The Labour Party abolished third level fees while in Government in the early 90s and our members played a leading role on both campuses and in the Dáil to stop their reintroduction in 2003. This campaign was successful and saw a major climb down by the government parties. More recently Labour Youth has spear headed the campaign against the re-introduction of fees organising a protest outside the Department of Education in co-operation with the Union of Students in Ireland.
"Why should charging fees for primary schools be seen as beyond the pale, but charging fees for third-level be seen, in some quarters, as pragmatic?
"Is it not important that our education system allows our citizens to progress as far as their talent will take them, and that there should be arbitraty cap on their knowledge? our Education Spokesperson Ruairi Quinn TD asks in an opinion piece published in today's Irish Times on the announcement this week that the Minister for Education is considering the reintroduction of third-level fees. The full article is available to read on the Irish Times website.
"The Labour Party will oppose tooth and nail any plans by the Government to reintroduce fees for third-level education," Labour's Education Spokesperson Ruairi Quinn TD said this morning in response to the confirmation that the Department of Education is considering reintroducing fees.
The abolition of third-level fees opened up our university sector to tens of thousands of students from low and middle income families. It would be short sighted and short-termist to respond to the third-level funding crisis by imposing what would essentially be a tax on those hoping to get a degree.
Speaking back in May at a public meeting in Blanchardstown, the Labour Leader Eamon Gilmore TD reiterated the importance of the abolition of third-level fees calling it "one of Labour's most significant achievements in Government".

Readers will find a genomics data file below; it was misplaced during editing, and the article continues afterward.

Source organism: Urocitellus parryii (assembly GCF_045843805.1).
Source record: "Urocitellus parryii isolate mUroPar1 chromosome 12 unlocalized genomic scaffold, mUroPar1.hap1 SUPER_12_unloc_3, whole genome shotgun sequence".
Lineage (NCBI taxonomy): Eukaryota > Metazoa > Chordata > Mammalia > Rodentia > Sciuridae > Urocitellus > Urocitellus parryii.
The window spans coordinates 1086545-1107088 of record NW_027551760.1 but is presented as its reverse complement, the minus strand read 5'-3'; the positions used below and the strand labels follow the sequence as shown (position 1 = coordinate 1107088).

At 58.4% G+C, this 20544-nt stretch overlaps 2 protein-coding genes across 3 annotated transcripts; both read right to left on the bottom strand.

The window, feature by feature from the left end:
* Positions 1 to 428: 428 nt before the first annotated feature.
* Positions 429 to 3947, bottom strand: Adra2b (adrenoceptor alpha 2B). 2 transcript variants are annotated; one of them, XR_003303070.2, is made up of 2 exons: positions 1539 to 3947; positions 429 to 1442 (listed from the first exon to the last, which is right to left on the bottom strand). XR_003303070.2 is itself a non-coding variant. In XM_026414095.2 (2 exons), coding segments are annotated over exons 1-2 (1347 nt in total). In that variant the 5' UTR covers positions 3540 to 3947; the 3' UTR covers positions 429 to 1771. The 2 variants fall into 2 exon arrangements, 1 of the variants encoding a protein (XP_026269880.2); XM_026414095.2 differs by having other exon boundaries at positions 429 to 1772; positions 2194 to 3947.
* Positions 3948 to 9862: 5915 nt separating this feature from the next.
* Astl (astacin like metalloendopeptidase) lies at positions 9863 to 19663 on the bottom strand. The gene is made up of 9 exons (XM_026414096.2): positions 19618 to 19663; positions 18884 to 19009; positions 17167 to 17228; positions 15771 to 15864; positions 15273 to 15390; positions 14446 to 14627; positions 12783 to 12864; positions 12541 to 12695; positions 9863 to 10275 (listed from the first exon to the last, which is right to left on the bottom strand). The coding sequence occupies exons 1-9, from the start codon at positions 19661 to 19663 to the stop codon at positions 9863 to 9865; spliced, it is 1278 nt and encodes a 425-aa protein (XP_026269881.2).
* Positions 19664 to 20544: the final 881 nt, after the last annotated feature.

"One of the first things that strikes you about primary schools in Ireland today are the prefabs. The clutter of prefabs in the school yard, the prefab extension or sometimes the entire school is a prefab," the Labour Leader Deputy Eamon Gilmore told the Dáil this morning. He was raising the issue of prefabs, school buildings and the downturn in the construction sector during Leaders' Questions in the Dáil this morning.
Addressing the Chamber Eamon explained how our Spokesperson on Education, Ruairi Quinn TD, has been denied information on the number of prefabs in use in our primary schools. Up until recently Deputy Quinn has been told the information has not been available to the department.
Last night saw the first of two evenings' debate in the Dáil on a Labour Party motion seeking extended Dáil sittings over the summer period.
This issue was also raised during Leader's Questions yesterday afternoon and the Private Members' Motion was kicked off by Labour Leader Eamon Gilmore TD.
"This country has serious problems. As I stand here tonight, we are facing profound challenges. Each of them serious on its own and demanding urgent attention. Coming together, they make it unthinkable that this House would abandon its duty to meet in public session for the next three months," Eamon told the house.